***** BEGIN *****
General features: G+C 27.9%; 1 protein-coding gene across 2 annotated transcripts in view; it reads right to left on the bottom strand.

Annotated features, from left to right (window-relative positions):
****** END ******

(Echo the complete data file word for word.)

General features: G+C 27.9%; 1 protein-coding gene across 2 annotated transcripts in view; it reads right to left on the bottom strand.

Annotated features, from left to right (window-relative positions):